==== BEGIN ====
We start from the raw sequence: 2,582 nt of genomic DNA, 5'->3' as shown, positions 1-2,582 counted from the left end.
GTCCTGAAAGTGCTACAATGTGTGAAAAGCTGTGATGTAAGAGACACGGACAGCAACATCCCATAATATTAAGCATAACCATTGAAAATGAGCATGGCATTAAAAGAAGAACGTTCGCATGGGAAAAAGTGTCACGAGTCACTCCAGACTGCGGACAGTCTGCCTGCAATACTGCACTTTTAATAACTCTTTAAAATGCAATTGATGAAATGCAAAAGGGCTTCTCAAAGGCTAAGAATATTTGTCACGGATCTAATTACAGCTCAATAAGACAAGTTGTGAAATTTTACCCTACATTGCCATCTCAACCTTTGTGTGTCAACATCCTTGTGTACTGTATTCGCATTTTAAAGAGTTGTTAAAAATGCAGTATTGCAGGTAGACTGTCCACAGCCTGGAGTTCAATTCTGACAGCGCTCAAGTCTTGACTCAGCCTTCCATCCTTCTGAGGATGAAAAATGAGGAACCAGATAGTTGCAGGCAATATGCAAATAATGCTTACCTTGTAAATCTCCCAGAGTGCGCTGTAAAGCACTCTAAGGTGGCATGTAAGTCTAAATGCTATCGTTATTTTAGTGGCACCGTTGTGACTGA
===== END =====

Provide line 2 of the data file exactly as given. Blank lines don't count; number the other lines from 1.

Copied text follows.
GTCCTGAAAGTGCTACAATGTGTGAAAAGCTGTGATGTAAGAGACACGGACAGCAACATCCCATAATATTAAGCATAACCATTGAAAATGAGCATGGCATTAAAAGAAGAACGTTCGCATGGGAAAAAGTGTCACGAGTCACTCCAGACTGCGGACAGTCTGCCTGCAATACTGCACTTTTAATAACTCTTTAAAATGCAATTGATGAAATGCAAAAGGGCTTCTCAAAGGCTAAGAATATTTGTCACGGATCTAATTACAGCTCAATAAGACAAGTTGTGAAATTTTACCCTACATTGCCATCTCAACCTTTGTGTGTCAACATCCTTGTGTACTGTATTCGCATTTTAAAGAGTTGTTAAAAATGCAGTATTGCAGGTAGACTGTCCACAGCCTGGAGTTCAATTCTGACAGCGCTCAAGTCTTGACTCAGCCTTCCATCCTTCTGAGGATGAAAAATGAGGAACCAGATAGTTGCAGGCAATATGCAAATAATGCTTACCTTGTAAATCTCCCAGAGTGCGCTGTAAAGCACTCTAAGGTGGCATGTAAGTCTAAATGCTATCGTTATTTTAGTGGCACCGTTGTGACTGA